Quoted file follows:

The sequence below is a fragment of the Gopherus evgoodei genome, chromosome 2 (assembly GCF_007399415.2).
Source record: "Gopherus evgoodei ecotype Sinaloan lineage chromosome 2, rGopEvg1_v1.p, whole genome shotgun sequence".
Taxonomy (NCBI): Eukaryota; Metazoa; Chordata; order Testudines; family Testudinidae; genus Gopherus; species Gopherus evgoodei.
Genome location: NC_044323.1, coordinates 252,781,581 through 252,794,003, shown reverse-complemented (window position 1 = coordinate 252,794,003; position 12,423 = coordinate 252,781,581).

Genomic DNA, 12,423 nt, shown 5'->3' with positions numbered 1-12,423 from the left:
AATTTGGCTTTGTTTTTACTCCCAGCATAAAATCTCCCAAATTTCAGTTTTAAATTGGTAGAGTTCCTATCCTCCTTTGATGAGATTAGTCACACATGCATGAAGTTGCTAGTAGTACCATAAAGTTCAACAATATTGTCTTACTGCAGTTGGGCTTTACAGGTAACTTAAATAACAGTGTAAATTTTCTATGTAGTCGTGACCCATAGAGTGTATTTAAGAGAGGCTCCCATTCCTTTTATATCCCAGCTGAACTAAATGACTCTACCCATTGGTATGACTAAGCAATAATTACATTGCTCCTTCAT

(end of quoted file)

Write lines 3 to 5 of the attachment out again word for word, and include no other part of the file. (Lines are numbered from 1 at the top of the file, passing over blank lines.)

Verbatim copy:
Taxonomy (NCBI): Eukaryota; Metazoa; Chordata; order Testudines; family Testudinidae; genus Gopherus; species Gopherus evgoodei.
Genome location: NC_044323.1, coordinates 252,781,581 through 252,794,003, shown reverse-complemented (window position 1 = coordinate 252,794,003; position 12,423 = coordinate 252,781,581).

Genomic DNA, 12,423 nt, shown 5'->3' with positions numbered 1-12,423 from the left: